le photographe et l’âme

What is in a photograph? Does it mask the souls staring back out at us? Or does it offer us a chance to experience ‘soul?’ Inspired by travel, encounter, and that moment of understanding “the Other,” Benjamin Bēni’s photography is driven by a humanist proximity that comes out in his framing and the exposures he achieve in the eyes of his subjects. His series “Face à l’Âme” (facing the soul), uses the metaphor of masks and some stunning photomontage to express this moment. It has been featured on the cover of UNESCO’s magazine Courrier, exhibited in the Batha Palace in Fez, Morocco and in a pop up show at the Musée d’Art Moderne in Paris, where I met up with Ben to find out about his technique, his new association Les Fassinants, and what makes him tick.


How did you get interested in photography?

I was attracted to what was forbidden. At the time I was 7 and I had my first experience with cameras. Back then it was all analog; and the kids weren’t allowed to use the camera, because we just kept pushing the button. It was expensive. I started taking photos and looking through the camera anyways, and I saw the frame and the lights inside. Looking through and seeing reality through this machine fascinated me. I started to understand that there was another reality possible through the camera.

Taking photos is to reproduce reality, which is automatically a translation. I would like to think of myself as a humanist translator, so for me this means being as close as possible to others to capture the human in them. This is why I get so close when I take portraits.

Could you tell me a bit about Face à l’Âme?

When I travel I take portraits, I focus on faces. Face à l’Âme, specifically, was born out of a project on identities that I was working on in Latin America, when I decided to go to Africa. I arrived in Mombasa, Kenya. At some point I came upon a market with a lot of artisans making masks, and it immediately reminded me of my portraits. It seemed to me that he portraits themselves were masks. So I asked the guy at the shop if I could take photos of his masks, and I started shooting them in the same way as the portraits I had done in Latin America. I found myself with two photos: a face and a mask, shot in the same style. When I came back to France, I was asked to do an expo in Fez at the Festival of Sufi Culture. I found it a great opportunity to fuse these faces and these African masks, the “imaginary” presented by them. So, Face à l’âme is the result of this fusion.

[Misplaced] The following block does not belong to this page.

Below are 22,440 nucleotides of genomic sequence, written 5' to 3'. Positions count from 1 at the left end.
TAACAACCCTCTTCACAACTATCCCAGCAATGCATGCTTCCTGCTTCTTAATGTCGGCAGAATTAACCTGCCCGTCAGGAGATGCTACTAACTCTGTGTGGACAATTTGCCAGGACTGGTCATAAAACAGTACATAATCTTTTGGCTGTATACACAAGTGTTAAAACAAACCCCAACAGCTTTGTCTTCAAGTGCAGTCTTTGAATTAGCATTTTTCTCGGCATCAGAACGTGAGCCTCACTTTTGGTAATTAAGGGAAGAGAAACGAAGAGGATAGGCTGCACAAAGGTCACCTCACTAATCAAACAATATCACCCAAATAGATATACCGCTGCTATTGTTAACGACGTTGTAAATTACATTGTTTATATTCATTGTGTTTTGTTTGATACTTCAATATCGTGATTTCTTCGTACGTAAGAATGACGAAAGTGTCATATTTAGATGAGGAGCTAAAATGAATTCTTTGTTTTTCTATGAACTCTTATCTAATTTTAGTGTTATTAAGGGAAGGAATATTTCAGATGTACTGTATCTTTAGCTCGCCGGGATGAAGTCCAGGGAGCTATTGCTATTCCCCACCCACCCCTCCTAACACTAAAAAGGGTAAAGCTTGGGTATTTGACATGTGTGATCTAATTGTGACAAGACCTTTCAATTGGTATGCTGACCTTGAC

It was really exciting at the time, because I had no idea where it would go. I originally called the work “Face to Face.” At the first show at Musée Batha in Fez everyone told me it was weird how when they saw the pictures they felt like they saw souls. After that, everyone started calling the collection “Face à l’Âme.”Afterwards, I met Paul, Priyanka, Omar, and around a table we told ourselves “we have to do something with this, together.” That’s when “Les Fassinants” was born, out of all of us, out of our meeting. Face à l’Âme brought us together. Later I found out that “face à l’âme” pronounced in Arabic sounded like “Towards Peace.” This became our signature.

600355_302812529830343_1989523976_nHow did you get the idea to bring the show to Paris?

In 2011 at the Sufi festival we did ‘Monumenta,’ Face à l’Âme but with extremely blown up prints. After the expo in Fez, we brought the photos back to Paris to try to establish a sort of cultural dialogue between Fez and Paris, between Europe and North Africa. What lived in the Musée Batha in Fez was to be transposed to the Museum of Modern Art in Paris.

What’s next? 

maRealité.” It’s a project that came to me, really, when I ran into someone who was leaving the train on the way home from work. She passed right next to me, kind of ran me over. It only lasted a half second, but I felt like I entered her reality. I felt her image, and I thought to do a project where I try to reproduce this feeling, this intimacy with someone who is just going home, someone you see on the street, going to and from work. I want to print them life-size in black and white, cut them out. I’ll have a monochrome replica of the person. Then I want to stick these cut outs to the wall where I saw the person. It seems kind of violent, in fact. But, I want to stimulate a dialogue on this kind of public intimacy…


Images ©Benjamin Bēni 

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